One of Hockney’s most impressive pieces, which was also the last created using photographic medium and also a culmination of techniques he had experimented with during the 1980s, is titled ‘Pearblossom Highway’ from 1986, which was commissioned by Vanity Fair magazine. Hockney states that the piece is a mixture of photography and painting, as he had to literally paint each piece of the entire scene and combine them together in a collage to complete the piece. Each close-up photograph of the signs featured in the setting, the road, or rubbish found on the ground, was taken in front or close to that subject. The entire piece is a construct of moving about the setting, even though it looks like an entire scene shot in single perspective at first glance; and it accentuates Hockney’s championing of the non-central standpoint in his photographic works. Pearblossom combined all the experimentation Hockney had trialled over the 1980’s, using reverse perspective in the close-up objects, no central standpoint, and the manipulation of “perspective” as a core feature of the photographic form, much like he did in his earlier piece ‘Walking in the zen garden’ from 1983.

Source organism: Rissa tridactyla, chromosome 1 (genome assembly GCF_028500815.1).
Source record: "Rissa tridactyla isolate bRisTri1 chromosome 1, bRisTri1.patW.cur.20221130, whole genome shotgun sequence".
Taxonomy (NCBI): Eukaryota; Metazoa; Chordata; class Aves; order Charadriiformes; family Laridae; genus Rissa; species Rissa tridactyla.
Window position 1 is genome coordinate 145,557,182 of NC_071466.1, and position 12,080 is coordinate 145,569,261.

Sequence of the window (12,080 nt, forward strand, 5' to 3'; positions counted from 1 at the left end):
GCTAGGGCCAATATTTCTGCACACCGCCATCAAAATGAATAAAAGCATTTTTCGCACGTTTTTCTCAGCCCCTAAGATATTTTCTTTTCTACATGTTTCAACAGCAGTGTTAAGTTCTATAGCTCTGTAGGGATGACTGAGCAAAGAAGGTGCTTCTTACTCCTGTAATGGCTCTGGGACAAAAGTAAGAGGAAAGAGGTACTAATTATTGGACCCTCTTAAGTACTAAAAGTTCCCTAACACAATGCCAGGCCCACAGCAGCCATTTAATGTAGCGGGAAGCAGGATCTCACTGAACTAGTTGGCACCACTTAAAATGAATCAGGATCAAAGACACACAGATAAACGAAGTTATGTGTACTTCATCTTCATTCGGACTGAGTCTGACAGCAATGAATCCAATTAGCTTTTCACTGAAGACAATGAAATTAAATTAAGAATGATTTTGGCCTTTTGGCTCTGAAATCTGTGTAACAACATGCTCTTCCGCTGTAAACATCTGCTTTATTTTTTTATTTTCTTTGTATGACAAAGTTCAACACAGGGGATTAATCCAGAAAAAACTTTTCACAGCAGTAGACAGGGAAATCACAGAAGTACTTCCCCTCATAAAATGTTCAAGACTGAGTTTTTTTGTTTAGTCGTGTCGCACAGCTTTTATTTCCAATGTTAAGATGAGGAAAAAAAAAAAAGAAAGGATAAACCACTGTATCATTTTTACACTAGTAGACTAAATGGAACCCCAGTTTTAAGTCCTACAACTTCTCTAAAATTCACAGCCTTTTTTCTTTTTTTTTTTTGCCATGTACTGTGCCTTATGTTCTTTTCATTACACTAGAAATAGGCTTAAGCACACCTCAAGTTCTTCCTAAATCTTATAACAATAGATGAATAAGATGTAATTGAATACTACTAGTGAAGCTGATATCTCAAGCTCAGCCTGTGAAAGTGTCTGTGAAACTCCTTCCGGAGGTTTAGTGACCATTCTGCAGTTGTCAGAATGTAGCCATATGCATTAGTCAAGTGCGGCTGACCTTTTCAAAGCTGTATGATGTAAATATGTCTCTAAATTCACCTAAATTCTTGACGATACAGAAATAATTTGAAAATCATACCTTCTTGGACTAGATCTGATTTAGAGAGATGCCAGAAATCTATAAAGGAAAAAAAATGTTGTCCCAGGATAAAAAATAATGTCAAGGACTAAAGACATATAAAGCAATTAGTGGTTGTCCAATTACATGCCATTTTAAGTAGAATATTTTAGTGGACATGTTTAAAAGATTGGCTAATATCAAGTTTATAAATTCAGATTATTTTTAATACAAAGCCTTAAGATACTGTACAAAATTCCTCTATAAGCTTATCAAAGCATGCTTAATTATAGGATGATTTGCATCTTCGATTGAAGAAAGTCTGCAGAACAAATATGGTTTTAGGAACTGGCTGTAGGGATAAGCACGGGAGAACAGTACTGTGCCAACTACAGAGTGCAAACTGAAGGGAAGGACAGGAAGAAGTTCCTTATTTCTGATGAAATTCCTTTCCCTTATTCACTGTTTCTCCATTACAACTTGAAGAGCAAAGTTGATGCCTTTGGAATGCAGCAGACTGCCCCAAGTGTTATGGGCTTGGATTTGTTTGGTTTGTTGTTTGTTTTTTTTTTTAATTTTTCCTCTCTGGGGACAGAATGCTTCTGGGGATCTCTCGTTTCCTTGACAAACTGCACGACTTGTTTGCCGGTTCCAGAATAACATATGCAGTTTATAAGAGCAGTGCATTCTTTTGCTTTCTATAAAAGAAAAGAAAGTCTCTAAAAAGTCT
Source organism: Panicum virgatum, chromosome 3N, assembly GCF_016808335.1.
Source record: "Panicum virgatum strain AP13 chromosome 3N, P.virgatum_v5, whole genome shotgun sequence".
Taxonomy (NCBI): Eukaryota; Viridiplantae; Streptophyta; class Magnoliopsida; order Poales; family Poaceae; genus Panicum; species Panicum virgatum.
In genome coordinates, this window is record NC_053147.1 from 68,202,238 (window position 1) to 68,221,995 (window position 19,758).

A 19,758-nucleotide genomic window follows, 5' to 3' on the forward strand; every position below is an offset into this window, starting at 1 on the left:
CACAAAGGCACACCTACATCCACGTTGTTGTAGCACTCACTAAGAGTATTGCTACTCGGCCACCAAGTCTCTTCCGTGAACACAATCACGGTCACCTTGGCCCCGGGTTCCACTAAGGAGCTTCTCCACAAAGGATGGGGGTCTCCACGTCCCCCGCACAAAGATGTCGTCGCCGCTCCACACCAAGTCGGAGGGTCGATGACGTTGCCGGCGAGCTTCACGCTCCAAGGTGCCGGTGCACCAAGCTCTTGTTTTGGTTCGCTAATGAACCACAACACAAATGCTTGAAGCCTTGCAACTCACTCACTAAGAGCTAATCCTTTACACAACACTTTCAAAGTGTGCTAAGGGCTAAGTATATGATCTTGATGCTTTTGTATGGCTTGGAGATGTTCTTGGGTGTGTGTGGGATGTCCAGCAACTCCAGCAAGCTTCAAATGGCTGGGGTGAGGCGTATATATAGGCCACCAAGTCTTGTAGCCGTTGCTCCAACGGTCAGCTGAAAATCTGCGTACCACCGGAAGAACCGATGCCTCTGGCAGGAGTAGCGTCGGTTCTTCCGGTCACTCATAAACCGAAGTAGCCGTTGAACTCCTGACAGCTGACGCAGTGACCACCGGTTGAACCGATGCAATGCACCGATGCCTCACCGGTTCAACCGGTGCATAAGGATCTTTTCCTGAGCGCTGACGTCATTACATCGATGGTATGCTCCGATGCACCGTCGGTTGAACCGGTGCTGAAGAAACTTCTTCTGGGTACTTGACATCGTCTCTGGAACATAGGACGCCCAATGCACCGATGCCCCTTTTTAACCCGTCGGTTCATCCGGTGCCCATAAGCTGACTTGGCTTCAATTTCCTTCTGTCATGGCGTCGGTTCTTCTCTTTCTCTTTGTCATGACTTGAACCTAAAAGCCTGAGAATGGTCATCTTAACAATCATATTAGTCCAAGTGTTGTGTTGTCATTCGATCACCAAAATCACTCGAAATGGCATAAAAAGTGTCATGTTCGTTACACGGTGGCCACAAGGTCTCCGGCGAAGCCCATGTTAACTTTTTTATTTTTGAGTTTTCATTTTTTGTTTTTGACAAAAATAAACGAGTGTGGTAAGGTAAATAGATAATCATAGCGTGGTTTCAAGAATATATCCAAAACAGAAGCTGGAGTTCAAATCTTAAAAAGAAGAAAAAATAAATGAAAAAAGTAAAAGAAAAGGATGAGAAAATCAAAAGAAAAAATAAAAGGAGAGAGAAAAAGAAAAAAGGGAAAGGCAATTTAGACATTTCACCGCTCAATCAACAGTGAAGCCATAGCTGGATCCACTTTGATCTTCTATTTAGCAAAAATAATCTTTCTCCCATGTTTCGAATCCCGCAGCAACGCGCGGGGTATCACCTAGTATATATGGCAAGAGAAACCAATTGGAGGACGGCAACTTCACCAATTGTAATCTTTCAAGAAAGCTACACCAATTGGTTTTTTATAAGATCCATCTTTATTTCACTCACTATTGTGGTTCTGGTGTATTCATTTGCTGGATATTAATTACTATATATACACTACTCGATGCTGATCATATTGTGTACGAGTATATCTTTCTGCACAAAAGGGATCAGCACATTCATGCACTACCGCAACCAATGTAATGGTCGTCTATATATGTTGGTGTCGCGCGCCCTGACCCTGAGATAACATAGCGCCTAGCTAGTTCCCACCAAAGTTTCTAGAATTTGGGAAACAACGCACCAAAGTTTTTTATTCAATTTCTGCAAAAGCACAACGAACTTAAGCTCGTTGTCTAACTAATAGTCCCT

“Most photographers think that the rules of perspective are built into the very nature of photography, that it is not possible to change it at all. For me, it was a long process realizing that this does not have to be the case.” – David Hockney
Present and discuss the issues in your work:
My work is personally important as it is a way to understand and cope with being in a liminal situation – being stuck in the middle of chaotic circumstances and not knowing where to find peace amidst the chaos. The fragmented nature of these works will be presented as an overall image made up of composite photographs placed in a grid structure, influenced by David Hockney’s ‘joiners’. This accentuates the idea of disconnection in ones consciousness during a transitional period in their lives. The pieces will be large scale in their final form, and will only be able to be viewed as a whole image from afar. As such, there is a physical involvement of the audience with the work that acts as metaphor for the work one has to make consciously when working through a liminal period. By stepping back from the chaos, one is able to view the bigger picture and make sense of their lives (and the work). Also by looking introspectively at a close distance, one is able to analyse these past parts of their lives (symbolized by each image individually in the grid in the pieces) that they worked through, ultimately forming who they are as people in the present. Technically, I want each photograph to be successful on its own, and as such I will have to make sure the exposure and focus are correct for each self-portrait photo. My final presentation will be made up of either 1 or 2 large photo-collage pieces made up of approximately 64 images (an 8x8 grid).